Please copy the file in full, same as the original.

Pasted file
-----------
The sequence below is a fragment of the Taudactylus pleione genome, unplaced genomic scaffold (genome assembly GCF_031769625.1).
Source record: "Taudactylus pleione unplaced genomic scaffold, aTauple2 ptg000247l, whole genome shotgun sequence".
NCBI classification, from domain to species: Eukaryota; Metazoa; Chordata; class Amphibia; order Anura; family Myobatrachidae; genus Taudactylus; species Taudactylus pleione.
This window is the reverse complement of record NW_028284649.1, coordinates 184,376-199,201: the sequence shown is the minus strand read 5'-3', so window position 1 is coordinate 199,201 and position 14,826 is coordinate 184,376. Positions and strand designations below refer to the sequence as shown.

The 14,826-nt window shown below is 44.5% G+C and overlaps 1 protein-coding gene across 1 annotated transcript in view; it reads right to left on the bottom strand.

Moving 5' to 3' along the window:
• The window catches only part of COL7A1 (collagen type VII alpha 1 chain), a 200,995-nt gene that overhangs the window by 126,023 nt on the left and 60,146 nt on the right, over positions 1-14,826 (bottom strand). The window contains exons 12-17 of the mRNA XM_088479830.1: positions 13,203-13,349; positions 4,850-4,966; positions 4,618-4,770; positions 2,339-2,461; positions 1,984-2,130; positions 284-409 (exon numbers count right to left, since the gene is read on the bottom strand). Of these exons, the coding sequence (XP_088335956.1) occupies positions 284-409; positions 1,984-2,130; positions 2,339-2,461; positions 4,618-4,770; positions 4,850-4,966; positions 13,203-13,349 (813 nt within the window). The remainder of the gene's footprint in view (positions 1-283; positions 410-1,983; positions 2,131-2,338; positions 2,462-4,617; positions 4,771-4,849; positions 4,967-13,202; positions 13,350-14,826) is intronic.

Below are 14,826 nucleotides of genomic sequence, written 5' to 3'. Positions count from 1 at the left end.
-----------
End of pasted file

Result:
The sequence below is a fragment of the Taudactylus pleione genome, unplaced genomic scaffold (genome assembly GCF_031769625.1).
Source record: "Taudactylus pleione unplaced genomic scaffold, aTauple2 ptg000247l, whole genome shotgun sequence".
NCBI classification, from domain to species: Eukaryota; Metazoa; Chordata; class Amphibia; order Anura; family Myobatrachidae; genus Taudactylus; species Taudactylus pleione.
This window is the reverse complement of record NW_028284649.1, coordinates 184,376-199,201: the sequence shown is the minus strand read 5'-3', so window position 1 is coordinate 199,201 and position 14,826 is coordinate 184,376. Positions and strand designations below refer to the sequence as shown.

The 14,826-nt window shown below is 44.5% G+C and overlaps 1 protein-coding gene across 1 annotated transcript in view; it reads right to left on the bottom strand.

Moving 5' to 3' along the window:
• The window catches only part of COL7A1 (collagen type VII alpha 1 chain), a 200,995-nt gene that overhangs the window by 126,023 nt on the left and 60,146 nt on the right, over positions 1-14,826 (bottom strand). The window contains exons 12-17 of the mRNA XM_088479830.1: positions 13,203-13,349; positions 4,850-4,966; positions 4,618-4,770; positions 2,339-2,461; positions 1,984-2,130; positions 284-409 (exon numbers count right to left, since the gene is read on the bottom strand). Of these exons, the coding sequence (XP_088335956.1) occupies positions 284-409; positions 1,984-2,130; positions 2,339-2,461; positions 4,618-4,770; positions 4,850-4,966; positions 13,203-13,349 (813 nt within the window). The remainder of the gene's footprint in view (positions 1-283; positions 410-1,983; positions 2,131-2,338; positions 2,462-4,617; positions 4,771-4,849; positions 4,967-13,202; positions 13,350-14,826) is intronic.

Below are 14,826 nucleotides of genomic sequence, written 5' to 3'. Positions count from 1 at the left end.